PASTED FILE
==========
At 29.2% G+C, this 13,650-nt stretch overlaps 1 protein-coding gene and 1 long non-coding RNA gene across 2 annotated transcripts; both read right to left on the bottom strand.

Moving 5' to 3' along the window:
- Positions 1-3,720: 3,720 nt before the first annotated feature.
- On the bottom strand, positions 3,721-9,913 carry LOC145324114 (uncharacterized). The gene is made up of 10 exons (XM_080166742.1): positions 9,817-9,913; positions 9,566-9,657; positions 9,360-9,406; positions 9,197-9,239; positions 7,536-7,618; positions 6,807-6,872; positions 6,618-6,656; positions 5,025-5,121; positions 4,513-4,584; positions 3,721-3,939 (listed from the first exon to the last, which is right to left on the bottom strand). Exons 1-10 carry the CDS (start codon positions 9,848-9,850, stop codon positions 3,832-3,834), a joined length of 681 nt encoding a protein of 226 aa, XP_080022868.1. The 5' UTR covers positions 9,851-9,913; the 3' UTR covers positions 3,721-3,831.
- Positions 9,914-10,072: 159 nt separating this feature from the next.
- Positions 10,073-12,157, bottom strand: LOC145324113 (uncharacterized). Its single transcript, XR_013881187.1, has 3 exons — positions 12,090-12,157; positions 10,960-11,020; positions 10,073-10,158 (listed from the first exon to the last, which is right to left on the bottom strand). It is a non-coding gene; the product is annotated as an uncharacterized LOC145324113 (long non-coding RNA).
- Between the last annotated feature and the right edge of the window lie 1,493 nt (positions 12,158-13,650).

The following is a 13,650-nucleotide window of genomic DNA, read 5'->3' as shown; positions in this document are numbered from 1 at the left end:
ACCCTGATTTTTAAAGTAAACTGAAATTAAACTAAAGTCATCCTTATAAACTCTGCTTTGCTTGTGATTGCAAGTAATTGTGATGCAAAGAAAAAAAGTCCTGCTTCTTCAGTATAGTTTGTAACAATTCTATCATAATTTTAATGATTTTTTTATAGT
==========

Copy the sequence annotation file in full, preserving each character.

At 29.2% G+C, this 13,650-nt stretch overlaps 1 protein-coding gene and 1 long non-coding RNA gene across 2 annotated transcripts; both read right to left on the bottom strand.

Moving 5' to 3' along the window:
- Positions 1-3,720: 3,720 nt before the first annotated feature.
- On the bottom strand, positions 3,721-9,913 carry LOC145324114 (uncharacterized). The gene is made up of 10 exons (XM_080166742.1): positions 9,817-9,913; positions 9,566-9,657; positions 9,360-9,406; positions 9,197-9,239; positions 7,536-7,618; positions 6,807-6,872; positions 6,618-6,656; positions 5,025-5,121; positions 4,513-4,584; positions 3,721-3,939 (listed from the first exon to the last, which is right to left on the bottom strand). Exons 1-10 carry the CDS (start codon positions 9,848-9,850, stop codon positions 3,832-3,834), a joined length of 681 nt encoding a protein of 226 aa, XP_080022868.1. The 5' UTR covers positions 9,851-9,913; the 3' UTR covers positions 3,721-3,831.
- Positions 9,914-10,072: 159 nt separating this feature from the next.
- Positions 10,073-12,157, bottom strand: LOC145324113 (uncharacterized). Its single transcript, XR_013881187.1, has 3 exons — positions 12,090-12,157; positions 10,960-11,020; positions 10,073-10,158 (listed from the first exon to the last, which is right to left on the bottom strand). It is a non-coding gene; the product is annotated as an uncharacterized LOC145324113 (long non-coding RNA).
- Between the last annotated feature and the right edge of the window lie 1,493 nt (positions 12,158-13,650).

The following is a 13,650-nucleotide window of genomic DNA, read 5'->3' as shown; positions in this document are numbered from 1 at the left end:
ACCCTGATTTTTAAAGTAAACTGAAATTAAACTAAAGTCATCCTTATAAACTCTGCTTTGCTTGTGATTGCAAGTAATTGTGATGCAAAGAAAAAAAGTCCTGCTTCTTCAGTATAGTTTGTAACAATTCTATCATAATTTTAATGATTTTTTTATAGT